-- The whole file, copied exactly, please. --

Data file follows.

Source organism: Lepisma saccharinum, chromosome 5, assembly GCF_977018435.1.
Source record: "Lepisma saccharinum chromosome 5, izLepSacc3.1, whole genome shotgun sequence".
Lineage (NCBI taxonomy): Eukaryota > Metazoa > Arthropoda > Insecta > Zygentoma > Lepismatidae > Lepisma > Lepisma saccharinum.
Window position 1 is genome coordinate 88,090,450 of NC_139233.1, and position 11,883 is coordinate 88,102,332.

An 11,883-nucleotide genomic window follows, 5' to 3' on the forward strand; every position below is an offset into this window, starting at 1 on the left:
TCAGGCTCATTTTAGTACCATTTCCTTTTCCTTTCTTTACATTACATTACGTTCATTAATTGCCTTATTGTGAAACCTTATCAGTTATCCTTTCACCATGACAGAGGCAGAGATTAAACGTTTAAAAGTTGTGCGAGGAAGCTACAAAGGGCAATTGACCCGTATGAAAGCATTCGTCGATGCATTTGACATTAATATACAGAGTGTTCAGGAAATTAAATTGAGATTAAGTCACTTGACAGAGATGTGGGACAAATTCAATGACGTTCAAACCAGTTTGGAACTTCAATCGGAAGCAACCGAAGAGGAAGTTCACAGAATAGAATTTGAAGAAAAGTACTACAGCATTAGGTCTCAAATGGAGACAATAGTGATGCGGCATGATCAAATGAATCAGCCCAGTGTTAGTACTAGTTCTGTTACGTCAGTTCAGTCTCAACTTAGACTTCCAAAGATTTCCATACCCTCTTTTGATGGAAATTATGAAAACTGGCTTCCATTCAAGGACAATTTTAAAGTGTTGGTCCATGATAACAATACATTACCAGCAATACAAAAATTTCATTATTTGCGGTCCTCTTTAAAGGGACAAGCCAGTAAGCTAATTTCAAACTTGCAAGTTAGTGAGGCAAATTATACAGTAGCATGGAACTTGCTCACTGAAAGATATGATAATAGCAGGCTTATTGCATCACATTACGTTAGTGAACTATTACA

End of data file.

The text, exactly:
Source organism: Lepisma saccharinum, chromosome 5, assembly GCF_977018435.1.
Source record: "Lepisma saccharinum chromosome 5, izLepSacc3.1, whole genome shotgun sequence".
Lineage (NCBI taxonomy): Eukaryota > Metazoa > Arthropoda > Insecta > Zygentoma > Lepismatidae > Lepisma > Lepisma saccharinum.
Window position 1 is genome coordinate 88,090,450 of NC_139233.1, and position 11,883 is coordinate 88,102,332.

An 11,883-nucleotide genomic window follows, 5' to 3' on the forward strand; every position below is an offset into this window, starting at 1 on the left:
TCAGGCTCATTTTAGTACCATTTCCTTTTCCTTTCTTTACATTACATTACGTTCATTAATTGCCTTATTGTGAAACCTTATCAGTTATCCTTTCACCATGACAGAGGCAGAGATTAAACGTTTAAAAGTTGTGCGAGGAAGCTACAAAGGGCAATTGACCCGTATGAAAGCATTCGTCGATGCATTTGACATTAATATACAGAGTGTTCAGGAAATTAAATTGAGATTAAGTCACTTGACAGAGATGTGGGACAAATTCAATGACGTTCAAACCAGTTTGGAACTTCAATCGGAAGCAACCGAAGAGGAAGTTCACAGAATAGAATTTGAAGAAAAGTACTACAGCATTAGGTCTCAAATGGAGACAATAGTGATGCGGCATGATCAAATGAATCAGCCCAGTGTTAGTACTAGTTCTGTTACGTCAGTTCAGTCTCAACTTAGACTTCCAAAGATTTCCATACCCTCTTTTGATGGAAATTATGAAAACTGGCTTCCATTCAAGGACAATTTTAAAGTGTTGGTCCATGATAACAATACATTACCAGCAATACAAAAATTTCATTATTTGCGGTCCTCTTTAAAGGGACAAGCCAGTAAGCTAATTTCAAACTTGCAAGTTAGTGAGGCAAATTATACAGTAGCATGGAACTTGCTCACTGAAAGATATGATAATAGCAGGCTTATTGCATCACATTACGTTAGTGAACTATTACA